I was forever looking for the perfect leaf—no imperfections, exceptional color. It could always be replaced the next day. I must have been 6 or 7 years old then, walking home from school in Detroit. Before my 8th birthday we moved to a farm in the Finger Lakes region of western New York. I had a bike, lots of countryside, forests, swimming holes, and an exploratory bent. Maybe it was that dead female opossum with young that fired my lifelong curiosity about the natural world. It was my first close-up look at a marsupial, and I almost took it home!
I chose college at the State University of NY at Albany for English and Library Science—not biology. That decision led me to a teaching/librarian career after I moved to Vermont. Always somewhat frustrated by the path not taken, I began learning about nature on my own. Identifying spring wildflowers was my first quest—stationary objects that could be photographed, examined, or torn apart if necessary. It was easy to combine the duties of young motherhood with a leisurely walk in the Vermont woods.
Then birding grabbed my attention. In the early 1970s, George Ellison and his teen son, Walter, offered a field birding “course” through the Vermont Institute of Natural Science (VINS). We traveled to hotspots like the Northeast Kingdom, Herrick’s Cove, Dead Creek, Newburyport, and Plum Island. It was my initiation to the world of birds, birding places, birding people, birding fanatics, and birding contagion. I’ve been hooked ever since.
What followed were many years of Vermont-based birding excursions and events offered by VINS. My favorite was the annual Bird Conference, with workshops on bird behavior, natural history, identification, and conservation, plus local field trips. Best of all were the renowned speakers sharing information about their ornithological travels and studies. These conferences maintained a flow of fresh and continuous learning, while providing an abundance of camaraderie, networking, and lifelong friendships.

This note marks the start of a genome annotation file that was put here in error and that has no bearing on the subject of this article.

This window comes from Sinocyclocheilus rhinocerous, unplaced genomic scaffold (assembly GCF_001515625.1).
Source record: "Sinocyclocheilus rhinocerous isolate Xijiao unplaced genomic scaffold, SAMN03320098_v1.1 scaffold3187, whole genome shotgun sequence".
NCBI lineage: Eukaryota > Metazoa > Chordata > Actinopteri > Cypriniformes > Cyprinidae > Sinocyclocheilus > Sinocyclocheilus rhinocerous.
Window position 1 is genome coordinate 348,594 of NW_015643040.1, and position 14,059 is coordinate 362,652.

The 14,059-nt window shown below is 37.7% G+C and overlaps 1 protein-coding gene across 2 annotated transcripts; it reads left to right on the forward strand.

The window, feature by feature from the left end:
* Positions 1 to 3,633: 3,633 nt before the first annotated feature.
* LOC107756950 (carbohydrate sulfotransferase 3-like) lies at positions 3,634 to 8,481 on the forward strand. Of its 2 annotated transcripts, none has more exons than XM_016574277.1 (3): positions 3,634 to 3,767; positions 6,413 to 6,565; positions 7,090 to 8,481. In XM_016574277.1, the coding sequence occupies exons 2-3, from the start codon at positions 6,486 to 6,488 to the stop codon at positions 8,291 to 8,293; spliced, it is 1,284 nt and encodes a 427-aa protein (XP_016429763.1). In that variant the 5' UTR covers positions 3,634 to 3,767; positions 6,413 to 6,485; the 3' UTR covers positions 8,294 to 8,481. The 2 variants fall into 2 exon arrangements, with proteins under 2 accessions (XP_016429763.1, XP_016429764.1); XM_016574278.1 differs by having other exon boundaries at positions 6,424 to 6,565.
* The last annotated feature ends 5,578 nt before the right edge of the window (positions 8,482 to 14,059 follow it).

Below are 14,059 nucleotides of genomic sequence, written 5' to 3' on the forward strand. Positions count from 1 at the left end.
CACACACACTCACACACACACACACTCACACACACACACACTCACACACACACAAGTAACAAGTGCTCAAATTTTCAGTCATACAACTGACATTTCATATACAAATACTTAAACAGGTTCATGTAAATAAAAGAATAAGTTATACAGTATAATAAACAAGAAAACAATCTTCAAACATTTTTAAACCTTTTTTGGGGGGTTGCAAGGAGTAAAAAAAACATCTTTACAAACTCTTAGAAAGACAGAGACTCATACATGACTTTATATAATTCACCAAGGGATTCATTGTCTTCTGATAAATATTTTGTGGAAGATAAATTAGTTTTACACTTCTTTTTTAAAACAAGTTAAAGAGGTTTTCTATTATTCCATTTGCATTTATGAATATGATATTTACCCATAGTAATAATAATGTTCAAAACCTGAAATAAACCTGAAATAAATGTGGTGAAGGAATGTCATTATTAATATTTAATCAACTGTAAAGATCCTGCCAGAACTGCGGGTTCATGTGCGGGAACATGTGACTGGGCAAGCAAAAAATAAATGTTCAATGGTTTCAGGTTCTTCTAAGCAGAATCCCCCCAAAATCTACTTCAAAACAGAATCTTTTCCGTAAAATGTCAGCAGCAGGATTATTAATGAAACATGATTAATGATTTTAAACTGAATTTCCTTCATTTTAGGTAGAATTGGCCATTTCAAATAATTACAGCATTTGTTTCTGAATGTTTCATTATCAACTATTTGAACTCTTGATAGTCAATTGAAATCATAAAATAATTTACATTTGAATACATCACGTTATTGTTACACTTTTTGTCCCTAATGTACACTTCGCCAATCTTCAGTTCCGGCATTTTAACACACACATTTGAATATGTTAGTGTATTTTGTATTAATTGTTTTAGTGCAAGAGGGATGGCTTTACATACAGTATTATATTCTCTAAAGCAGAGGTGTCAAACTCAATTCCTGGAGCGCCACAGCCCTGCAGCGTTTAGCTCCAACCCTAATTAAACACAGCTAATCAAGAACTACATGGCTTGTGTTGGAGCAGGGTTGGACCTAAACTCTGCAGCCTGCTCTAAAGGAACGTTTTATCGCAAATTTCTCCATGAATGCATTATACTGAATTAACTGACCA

When statewide citizen scientist projects began, I jumped on board as a less-than-skilled, but enthusiastic and willing birder. I participated in the first Vermont Breeding Bird Atlas from 1976-1981. My experiences during this Atlas made me a much more knowledgeable and confident birder, such that I “graduated” to become a Bennington County Coordinator for the second-generation Atlas in 2003. At the same time, the Vermont Butterfly Survey was launched, providing me an opportunity to learn about a new taxonomic group and contribute data to a valuable conservation project. I was newly retired, and for the first time in my life I had plenty of time to enjoy my outdoor passions. Both Atlases provided an excuse and a purpose to be outside, exploring new areas of Vermont, and contributing important data for conservation. I am sorry that the field work is over!
Vermont eBird is an ongoing project that is perfect for citizen scientists like me. It provides an opportunity to share bird records with others and to make one’s own observations permanently accessible for research and conservation. Observations entered in the eBird database can be used to help understand phenomena from local population dynamics, to migration timing, to the global biodiversity of bird populations.
For more than 30 years, I have been an avid student of natural history, an environmental advocate, conservationist, citizen scientist, and teacher. I still conduct annual point count surveys for VCE’s Forest Bird Monitoring Program and Cornell’s Birds in Forested Landscapes program, and I coordinate the Winhall Christmas Bird Count for Audubon. In addition, I count monarch larvae and butterflies for Monarch Watch. I have conducted birding workshops and talks, led bird walks, educated summer day campers about birds, and participated in Earthwatch natural history projects. My passion for birding has taken me to every continent except Antarctica (but there’s still time!). My avocation is birder and naturalist—a dabbler in much, a master of little. Life is a continuous learning experience. My life is enjoying where I am and what I am doing at the moment. Knowing that my small contributions as a citizen scientist add to understanding the bigger picture is part of that enjoyment.